Just when you think you finally have this sleep thing down with your toddler, you find out that there is such a thing as a 2 year old sleep regression.
In this post, we will look at some common causes of the 2 year old sleep regression and some of the ways that you can choose to deal with it. Of course, the options provided are by no means exhaustive but they are great starting points and one of them may be an answer to your problems!
5 Causes of the 2 Year Sleep regression
- Fear of missing out
Your toddler is going through multiple dveelopmental changes around this time. These changes are making them realize all the things that they are capable of physically and mentally. New ways they can move their bodies and new words and phrases that they can speak. They are discovering new ways of using their voices even. There are just too many exciting new things to get up to. How could they possibly sleep? They would rather stay awake and use their new skills.
2. Separation anxiety
What is separation anxiety? Separation anxiety is when a person has a fear of being away from a specific person or people.
At the age of 2, it is very common to discover that your toddler has suddenly become afraid to sleep alone. There is nothing strange, needy or unusual about a 2 year old wanting to be around their parents all the time. It is perfectly normal. It does not stop at bedtime either. Night time sleep is a long stretch of time for them to be “away” from you if they want to be aware of you being right next to them. You may find as a parent that your toddler wants to know that you are next to them even at bedtime.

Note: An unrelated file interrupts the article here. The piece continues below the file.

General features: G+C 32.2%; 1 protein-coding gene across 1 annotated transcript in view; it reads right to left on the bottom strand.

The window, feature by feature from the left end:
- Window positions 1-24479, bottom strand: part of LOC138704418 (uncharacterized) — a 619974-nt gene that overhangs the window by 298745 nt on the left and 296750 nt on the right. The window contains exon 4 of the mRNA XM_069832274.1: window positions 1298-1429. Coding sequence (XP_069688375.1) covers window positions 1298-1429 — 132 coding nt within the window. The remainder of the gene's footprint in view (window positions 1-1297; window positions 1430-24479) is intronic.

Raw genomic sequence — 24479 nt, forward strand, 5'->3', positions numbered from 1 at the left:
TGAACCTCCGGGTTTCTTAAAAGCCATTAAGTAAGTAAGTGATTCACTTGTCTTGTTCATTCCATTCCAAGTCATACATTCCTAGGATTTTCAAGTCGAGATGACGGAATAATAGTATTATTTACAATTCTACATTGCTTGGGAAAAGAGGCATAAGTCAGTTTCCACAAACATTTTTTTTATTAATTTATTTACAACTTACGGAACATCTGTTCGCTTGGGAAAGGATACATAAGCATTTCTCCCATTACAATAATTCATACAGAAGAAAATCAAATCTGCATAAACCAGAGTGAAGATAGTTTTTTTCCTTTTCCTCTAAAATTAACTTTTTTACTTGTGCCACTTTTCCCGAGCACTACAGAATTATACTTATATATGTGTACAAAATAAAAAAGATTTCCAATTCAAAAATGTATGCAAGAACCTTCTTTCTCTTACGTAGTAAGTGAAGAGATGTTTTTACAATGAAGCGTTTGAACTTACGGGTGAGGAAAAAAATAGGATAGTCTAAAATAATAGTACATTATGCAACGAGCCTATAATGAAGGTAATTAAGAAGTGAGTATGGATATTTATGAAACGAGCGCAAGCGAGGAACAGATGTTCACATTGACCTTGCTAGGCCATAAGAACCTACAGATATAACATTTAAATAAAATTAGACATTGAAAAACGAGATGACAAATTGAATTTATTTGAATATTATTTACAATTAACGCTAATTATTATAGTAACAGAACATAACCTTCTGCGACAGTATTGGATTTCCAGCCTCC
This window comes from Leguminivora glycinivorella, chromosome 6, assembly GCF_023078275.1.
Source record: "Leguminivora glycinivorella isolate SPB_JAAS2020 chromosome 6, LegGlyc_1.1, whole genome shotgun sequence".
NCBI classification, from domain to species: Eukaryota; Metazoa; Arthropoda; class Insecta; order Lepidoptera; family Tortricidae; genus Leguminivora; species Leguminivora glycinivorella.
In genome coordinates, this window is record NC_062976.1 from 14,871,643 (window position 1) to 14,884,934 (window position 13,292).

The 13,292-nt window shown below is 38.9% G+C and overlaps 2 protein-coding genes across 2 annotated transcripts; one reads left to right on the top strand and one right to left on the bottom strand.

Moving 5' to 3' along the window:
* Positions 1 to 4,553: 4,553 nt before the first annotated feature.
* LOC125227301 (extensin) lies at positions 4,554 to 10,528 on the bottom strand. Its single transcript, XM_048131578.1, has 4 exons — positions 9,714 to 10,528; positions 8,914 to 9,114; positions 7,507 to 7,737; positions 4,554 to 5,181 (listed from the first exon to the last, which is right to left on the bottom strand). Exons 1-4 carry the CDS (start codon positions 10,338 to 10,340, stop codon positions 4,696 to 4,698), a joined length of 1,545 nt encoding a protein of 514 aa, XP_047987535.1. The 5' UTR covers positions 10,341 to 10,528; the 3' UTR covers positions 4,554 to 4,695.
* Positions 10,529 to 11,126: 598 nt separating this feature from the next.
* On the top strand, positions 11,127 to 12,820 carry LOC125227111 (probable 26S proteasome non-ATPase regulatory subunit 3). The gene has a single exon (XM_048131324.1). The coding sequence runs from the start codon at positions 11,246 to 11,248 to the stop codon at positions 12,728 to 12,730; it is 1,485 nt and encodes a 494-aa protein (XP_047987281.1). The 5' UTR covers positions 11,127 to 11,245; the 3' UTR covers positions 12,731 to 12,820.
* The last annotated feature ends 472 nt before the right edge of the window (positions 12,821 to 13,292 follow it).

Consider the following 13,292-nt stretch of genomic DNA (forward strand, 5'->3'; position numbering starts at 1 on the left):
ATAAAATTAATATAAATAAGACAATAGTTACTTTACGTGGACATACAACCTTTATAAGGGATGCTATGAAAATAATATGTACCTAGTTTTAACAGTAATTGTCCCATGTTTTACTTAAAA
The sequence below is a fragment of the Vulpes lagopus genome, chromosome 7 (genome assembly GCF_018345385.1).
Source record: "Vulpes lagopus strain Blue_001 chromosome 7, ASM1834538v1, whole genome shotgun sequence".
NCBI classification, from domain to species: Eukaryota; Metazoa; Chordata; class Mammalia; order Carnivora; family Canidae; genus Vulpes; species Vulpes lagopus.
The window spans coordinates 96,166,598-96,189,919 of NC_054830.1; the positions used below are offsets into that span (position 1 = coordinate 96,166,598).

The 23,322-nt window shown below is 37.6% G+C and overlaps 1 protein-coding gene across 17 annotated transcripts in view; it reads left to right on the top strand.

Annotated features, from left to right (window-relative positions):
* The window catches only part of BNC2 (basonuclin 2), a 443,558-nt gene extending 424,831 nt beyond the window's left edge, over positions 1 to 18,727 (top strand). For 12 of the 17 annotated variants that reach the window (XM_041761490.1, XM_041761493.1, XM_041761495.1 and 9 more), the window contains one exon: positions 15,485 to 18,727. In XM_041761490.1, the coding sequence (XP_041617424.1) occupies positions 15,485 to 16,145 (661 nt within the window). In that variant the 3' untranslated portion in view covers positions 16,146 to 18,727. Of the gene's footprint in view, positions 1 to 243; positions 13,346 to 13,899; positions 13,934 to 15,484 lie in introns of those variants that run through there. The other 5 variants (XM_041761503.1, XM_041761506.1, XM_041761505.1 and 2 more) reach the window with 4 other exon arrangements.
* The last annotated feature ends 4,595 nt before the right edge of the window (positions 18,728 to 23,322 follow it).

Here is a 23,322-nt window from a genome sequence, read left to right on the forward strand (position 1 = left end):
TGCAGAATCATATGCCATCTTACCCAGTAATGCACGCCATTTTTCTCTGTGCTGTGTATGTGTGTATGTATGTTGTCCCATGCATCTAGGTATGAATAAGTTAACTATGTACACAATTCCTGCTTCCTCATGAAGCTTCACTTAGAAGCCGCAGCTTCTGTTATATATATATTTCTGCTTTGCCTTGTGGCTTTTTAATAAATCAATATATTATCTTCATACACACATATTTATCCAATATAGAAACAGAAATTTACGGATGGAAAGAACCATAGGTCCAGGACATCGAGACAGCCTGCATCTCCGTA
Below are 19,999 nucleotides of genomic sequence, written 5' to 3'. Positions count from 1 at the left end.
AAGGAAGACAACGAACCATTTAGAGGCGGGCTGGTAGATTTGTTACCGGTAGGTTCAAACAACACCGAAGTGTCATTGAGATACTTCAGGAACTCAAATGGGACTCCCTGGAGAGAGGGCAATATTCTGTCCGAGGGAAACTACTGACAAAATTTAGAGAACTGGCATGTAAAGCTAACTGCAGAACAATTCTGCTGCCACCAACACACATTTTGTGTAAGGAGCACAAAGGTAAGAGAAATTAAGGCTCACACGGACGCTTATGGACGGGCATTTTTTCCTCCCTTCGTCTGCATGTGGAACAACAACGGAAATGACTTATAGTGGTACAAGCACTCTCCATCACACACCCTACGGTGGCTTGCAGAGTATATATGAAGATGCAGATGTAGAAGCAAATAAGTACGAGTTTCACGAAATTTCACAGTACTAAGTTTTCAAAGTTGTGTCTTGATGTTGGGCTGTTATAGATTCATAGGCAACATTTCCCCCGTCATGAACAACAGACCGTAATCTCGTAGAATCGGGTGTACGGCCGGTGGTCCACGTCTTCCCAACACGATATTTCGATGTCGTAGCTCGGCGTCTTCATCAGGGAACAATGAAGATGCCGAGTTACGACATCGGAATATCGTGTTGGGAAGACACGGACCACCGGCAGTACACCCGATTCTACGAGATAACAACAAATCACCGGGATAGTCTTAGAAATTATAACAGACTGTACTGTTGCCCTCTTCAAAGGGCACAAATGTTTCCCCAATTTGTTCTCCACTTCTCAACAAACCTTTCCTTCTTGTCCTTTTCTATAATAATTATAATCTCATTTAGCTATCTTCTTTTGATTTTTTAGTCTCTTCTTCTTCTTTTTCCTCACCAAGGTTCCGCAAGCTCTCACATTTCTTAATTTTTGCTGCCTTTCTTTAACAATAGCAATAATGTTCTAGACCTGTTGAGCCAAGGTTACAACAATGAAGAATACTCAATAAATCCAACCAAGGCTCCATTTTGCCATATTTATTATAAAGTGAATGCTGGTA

3. Situational changes
This could be anything from a new family member, to a house move to the loss of a family member. Any of these causes a shift in what is your toddler’s “normal” life. Some toddlers are more sensitive to changes like this than others are. Their perception of how life has been and should be until that point changes and while they try to adjust to those changes, they may have trouble falling asleep or staying asleep.
The discomfort that teething brings on is one that adults can only begin to imagine. We cannot relate to how it must feel for such tender gums to have teeth pushing through. Around 2 years old, both the top and bottom second molars start to come out. These are large teeth and so may be especially painful.
Certainly, some toddlers will show no symptoms of teething at all but others will be mmore sensitive to it and it may affect their sleep.
5. Potty training
If you choose to start potty training around the 2 year mark or a little later into it, you might find that it affects their sleep. Your toddler will be more conscious, hopefully, of when it is that they need to use the toilet and that may interrupt their usual process of falling asleep or wake them up from sleep. If and when they have accidents during sleep as well, those are bound to affect their sleep.
Points to note…
It is not unusual for your two-year old to attempt to drop their nap in addition to struggling to sleep at night. This is all part of the 2 year old sleep regression experience. It does not mean that they have dropped their nap for good.
Even though your 2 year old’s sleep schedule seems to be completely out of the window, it is worth it to remember that 2 year olds typically need around 12-14 hours every day. Most toddlers will continue to need their naps all the way up to around age 6. Be patient with them and continue to give them the opportunity to nap.